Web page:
This weekend marks lots of spooky celebration in the Western world. Pagans and Wiccans celebrate the Gaelic festival Samhain, marking the harvest and start of the darker half of the year. Hispanic cultures celebrate Día de los Muertos, a three day festival with roots in ancient Aztec religious beliefs. Christians celebrate All Saints Day and All Souls Day, honoring saints and remembering loved ones. Even secular Americans love to celebrate Halloween. It’s the time of year when lots of people are remembering the dead and pondering mortality. This got me thinking about the way the afterlife appears in our geeky media. Saika and I have already written posts about Heaven and Hell, respectively. Both of us note that each realm is usually twisted in some way (either corrupted or comically), or kind of boring. So do we really need to give our characters an afterlife?
I’ve never been an avid gamer, but there’s one game that’s always had a special place in my heart: Yume Nikki. Though it’s meant to be psychological horror, it has an almost calming effect on me. The game itself isn’t very scary—rather, it’s just very bizarre—but there are events in Yume Nikki that have made me cringe. There are many theories about these events, as there is no narration given. I’ve read a great deal of them, yet there never seems to be one that I completely agree with. Is it possible that some of these theories are true, but for different reasons? I took the time to play through the game again and came up with my own conclusion: what if the world of Yume Nikki is Limbo?
Spoilers, a trigger warning for sexual assault, and a seizure warning for those with epilepsy after the jump. Continue reading
I know this review is really late, considering that the movie’s been out for a few weeks now, and this isn’t out of laziness on my part. I honestly didn’t notice when it was first released, and I daresay that I could have spent the rest of my life not knowing what happened and missed out on nothing. But this movie has managed to present me with a valuable question.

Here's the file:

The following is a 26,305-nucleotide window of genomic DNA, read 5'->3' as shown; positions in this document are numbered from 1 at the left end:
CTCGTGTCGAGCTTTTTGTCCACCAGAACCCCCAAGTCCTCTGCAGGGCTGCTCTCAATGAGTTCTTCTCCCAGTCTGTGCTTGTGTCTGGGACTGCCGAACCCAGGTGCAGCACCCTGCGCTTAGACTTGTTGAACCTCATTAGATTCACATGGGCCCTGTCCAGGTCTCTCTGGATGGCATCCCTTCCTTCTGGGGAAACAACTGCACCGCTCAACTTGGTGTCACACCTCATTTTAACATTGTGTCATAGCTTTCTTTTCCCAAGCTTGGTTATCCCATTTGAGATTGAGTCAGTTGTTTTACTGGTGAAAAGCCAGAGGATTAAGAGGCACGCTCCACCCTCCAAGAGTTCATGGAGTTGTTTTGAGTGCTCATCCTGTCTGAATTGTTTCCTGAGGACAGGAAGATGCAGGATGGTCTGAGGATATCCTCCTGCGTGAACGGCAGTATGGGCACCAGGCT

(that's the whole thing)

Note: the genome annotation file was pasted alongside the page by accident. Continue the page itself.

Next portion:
It’s no secret that the Resident Evil movies suck. I think we all know that. Even if you like them, which I do, it doesn’t make them good movies. The amount of inconsistencies and badness just keep piling and piling on top of each other, until all you’re left with is a giant, convoluted mess, the plot of which your brain can barely keep up with. It is my personal belief that Paul W. S. Anderson knows this too, but we’re already five movies into the series, and it’s kind of too late to fix stuff now. As a result, I think Anderson just decided to make the movie as over the top as possible, so that at the very least it can be enjoyable.
So here’s my question: can I hate a movie for failing so hard when it clearly isn’t even trying?
Well, okay, yes, I can. I can totally hate it for wasting valuable money to go see it. But do I hate this movie?
That doesn’t mean I won’t be buying it when it comes out, though.